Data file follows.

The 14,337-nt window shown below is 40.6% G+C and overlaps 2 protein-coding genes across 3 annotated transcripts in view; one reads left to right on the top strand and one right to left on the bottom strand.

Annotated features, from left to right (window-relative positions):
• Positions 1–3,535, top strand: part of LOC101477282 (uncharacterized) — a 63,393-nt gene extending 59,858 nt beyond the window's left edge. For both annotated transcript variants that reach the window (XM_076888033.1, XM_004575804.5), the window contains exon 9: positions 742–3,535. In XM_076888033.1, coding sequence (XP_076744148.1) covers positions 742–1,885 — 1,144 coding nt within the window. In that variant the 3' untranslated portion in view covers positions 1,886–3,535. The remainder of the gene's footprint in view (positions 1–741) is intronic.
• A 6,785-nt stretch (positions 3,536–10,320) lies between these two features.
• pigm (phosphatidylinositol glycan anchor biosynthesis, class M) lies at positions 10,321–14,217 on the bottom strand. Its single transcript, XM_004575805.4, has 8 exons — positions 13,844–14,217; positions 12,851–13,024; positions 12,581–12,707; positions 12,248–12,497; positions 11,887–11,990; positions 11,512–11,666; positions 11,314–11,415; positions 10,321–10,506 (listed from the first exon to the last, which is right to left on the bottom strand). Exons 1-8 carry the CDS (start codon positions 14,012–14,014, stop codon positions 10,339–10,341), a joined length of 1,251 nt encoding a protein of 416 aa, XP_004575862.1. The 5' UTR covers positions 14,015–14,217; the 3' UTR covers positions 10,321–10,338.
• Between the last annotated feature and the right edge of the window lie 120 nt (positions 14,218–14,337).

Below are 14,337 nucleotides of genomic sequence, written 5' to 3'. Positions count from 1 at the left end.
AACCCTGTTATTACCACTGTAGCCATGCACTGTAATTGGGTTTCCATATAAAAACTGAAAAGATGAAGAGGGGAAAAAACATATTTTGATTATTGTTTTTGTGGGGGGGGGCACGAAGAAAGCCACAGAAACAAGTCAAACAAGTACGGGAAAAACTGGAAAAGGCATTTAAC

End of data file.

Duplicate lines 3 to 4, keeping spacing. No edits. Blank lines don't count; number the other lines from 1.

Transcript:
• Positions 1–3,535, top strand: part of LOC101477282 (uncharacterized) — a 63,393-nt gene extending 59,858 nt beyond the window's left edge. For both annotated transcript variants that reach the window (XM_076888033.1, XM_004575804.5), the window contains exon 9: positions 742–3,535. In XM_076888033.1, coding sequence (XP_076744148.1) covers positions 742–1,885 — 1,144 coding nt within the window. In that variant the 3' untranslated portion in view covers positions 1,886–3,535. The remainder of the gene's footprint in view (positions 1–741) is intronic.
• A 6,785-nt stretch (positions 3,536–10,320) lies between these two features.